• Calculate:

(a)  The number of full-time employees (including seasonal employees) for each calendar month in the preceding calendar year. This is determined by the look-back/measurement period. How many employees averaged 30 hours per week over this period?

(b) Determine the number of full-time equivalent employees for each calendar month in the preceding year.  This is done by calculating the aggregate number of hours of service (but not more than 120 hours of service for any one employee) for all employees who were not full-time employees for that month, and divide that number by 120.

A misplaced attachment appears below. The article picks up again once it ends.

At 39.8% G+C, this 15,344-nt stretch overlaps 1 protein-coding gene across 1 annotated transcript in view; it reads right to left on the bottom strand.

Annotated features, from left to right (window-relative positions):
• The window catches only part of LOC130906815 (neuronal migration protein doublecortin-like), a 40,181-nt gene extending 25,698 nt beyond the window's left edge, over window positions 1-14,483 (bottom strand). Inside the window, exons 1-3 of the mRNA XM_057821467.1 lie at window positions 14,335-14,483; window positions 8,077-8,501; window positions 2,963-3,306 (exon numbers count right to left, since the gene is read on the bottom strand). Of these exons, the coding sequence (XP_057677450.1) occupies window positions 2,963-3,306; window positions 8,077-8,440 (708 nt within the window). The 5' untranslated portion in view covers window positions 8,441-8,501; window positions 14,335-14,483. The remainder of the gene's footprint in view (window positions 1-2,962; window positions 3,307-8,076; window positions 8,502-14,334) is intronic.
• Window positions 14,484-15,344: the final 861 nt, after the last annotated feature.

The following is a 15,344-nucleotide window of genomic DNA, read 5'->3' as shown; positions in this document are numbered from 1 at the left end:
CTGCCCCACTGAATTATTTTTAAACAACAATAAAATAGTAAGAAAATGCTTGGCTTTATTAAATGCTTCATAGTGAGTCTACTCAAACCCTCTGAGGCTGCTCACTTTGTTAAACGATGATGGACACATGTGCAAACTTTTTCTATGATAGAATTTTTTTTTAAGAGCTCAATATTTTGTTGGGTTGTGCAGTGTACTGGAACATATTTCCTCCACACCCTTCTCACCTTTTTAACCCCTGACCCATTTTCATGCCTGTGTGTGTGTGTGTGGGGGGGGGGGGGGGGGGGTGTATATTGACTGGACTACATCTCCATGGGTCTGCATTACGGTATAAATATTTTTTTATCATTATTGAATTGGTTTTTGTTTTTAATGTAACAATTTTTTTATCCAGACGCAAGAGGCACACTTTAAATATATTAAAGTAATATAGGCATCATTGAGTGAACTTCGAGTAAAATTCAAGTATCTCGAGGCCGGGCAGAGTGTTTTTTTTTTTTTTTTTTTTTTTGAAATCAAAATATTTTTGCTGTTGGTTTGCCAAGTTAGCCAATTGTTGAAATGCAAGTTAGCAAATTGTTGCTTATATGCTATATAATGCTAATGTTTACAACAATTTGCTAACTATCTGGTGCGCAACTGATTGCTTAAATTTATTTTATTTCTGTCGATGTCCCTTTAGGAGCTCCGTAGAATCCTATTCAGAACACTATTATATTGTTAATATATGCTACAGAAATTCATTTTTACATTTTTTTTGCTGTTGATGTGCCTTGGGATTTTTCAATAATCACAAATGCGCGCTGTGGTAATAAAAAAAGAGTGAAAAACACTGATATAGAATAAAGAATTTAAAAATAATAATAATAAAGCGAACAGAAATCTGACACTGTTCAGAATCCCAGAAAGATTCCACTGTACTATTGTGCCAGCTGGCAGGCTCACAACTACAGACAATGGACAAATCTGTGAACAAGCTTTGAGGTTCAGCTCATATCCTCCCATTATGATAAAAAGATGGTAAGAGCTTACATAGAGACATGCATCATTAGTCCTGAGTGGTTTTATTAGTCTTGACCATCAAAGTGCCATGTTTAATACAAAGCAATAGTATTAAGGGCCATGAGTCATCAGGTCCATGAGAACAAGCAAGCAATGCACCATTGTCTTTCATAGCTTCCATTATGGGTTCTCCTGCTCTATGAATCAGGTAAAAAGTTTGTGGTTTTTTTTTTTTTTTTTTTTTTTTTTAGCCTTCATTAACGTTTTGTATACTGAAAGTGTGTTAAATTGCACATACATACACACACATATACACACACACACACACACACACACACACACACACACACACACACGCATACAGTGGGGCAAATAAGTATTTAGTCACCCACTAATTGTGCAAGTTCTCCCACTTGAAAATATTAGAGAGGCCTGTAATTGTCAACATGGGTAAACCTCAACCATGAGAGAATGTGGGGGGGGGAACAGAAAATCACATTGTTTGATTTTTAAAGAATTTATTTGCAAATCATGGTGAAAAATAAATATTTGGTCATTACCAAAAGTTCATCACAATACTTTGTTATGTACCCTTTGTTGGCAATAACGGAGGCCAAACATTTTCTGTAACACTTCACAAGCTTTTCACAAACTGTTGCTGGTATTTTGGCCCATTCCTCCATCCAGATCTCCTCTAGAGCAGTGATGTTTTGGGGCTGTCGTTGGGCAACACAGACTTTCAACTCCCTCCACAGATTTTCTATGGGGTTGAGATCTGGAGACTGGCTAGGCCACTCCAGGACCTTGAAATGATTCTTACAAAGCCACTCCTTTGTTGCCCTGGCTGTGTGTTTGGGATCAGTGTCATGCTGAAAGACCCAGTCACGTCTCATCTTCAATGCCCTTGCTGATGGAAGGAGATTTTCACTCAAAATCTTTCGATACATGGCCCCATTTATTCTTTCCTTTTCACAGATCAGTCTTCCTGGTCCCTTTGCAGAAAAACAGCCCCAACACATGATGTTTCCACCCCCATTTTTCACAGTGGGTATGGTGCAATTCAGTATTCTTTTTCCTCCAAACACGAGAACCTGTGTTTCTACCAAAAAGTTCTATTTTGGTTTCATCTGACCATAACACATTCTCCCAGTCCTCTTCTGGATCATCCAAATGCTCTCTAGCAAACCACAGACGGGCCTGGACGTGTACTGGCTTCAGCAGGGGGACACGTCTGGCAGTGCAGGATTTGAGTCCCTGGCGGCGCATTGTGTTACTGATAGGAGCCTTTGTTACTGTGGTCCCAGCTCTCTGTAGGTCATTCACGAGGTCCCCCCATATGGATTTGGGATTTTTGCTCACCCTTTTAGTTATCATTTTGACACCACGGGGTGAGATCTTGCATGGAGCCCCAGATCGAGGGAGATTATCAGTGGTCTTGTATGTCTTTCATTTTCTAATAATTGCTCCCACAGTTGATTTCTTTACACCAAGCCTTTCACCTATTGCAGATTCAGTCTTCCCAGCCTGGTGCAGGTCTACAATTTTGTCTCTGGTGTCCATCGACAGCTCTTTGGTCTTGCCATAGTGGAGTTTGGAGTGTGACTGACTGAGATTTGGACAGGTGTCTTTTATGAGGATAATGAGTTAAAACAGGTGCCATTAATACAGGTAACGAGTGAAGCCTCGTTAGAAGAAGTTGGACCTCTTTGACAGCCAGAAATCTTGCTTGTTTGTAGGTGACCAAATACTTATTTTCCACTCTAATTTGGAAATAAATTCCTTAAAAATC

(c)  Add the numbers in (a) and (b) for each of the 12 months in the preceding year.

(d) Divide the number in  (c) by 12 (if decimal, round down).

Next, employers must ensure that they offer essential health benefits, which include the following: ambulatory patient services, emergency services, hospitalization, maternity and newborn care, mental health, behavioral health, substance abuse treatment services, prescription drugs, rehabilitative and habilitative services and devices, laboratory services, preventative services, wellness services, chronic disease management services, and pediatric services including oral and vision care. Additionally, the coverage must be affordable. Coverage is considered affordable if the employee’s required contribution does not exceed 9.5% of the employee’s Form W-2 wages.[1] “Affordability” also requires that the plan’s share of the actuarial value of covered benefits (i.e. the amount that the plan would pay toward the actuarially projected cost of covered services) is not less than 60%.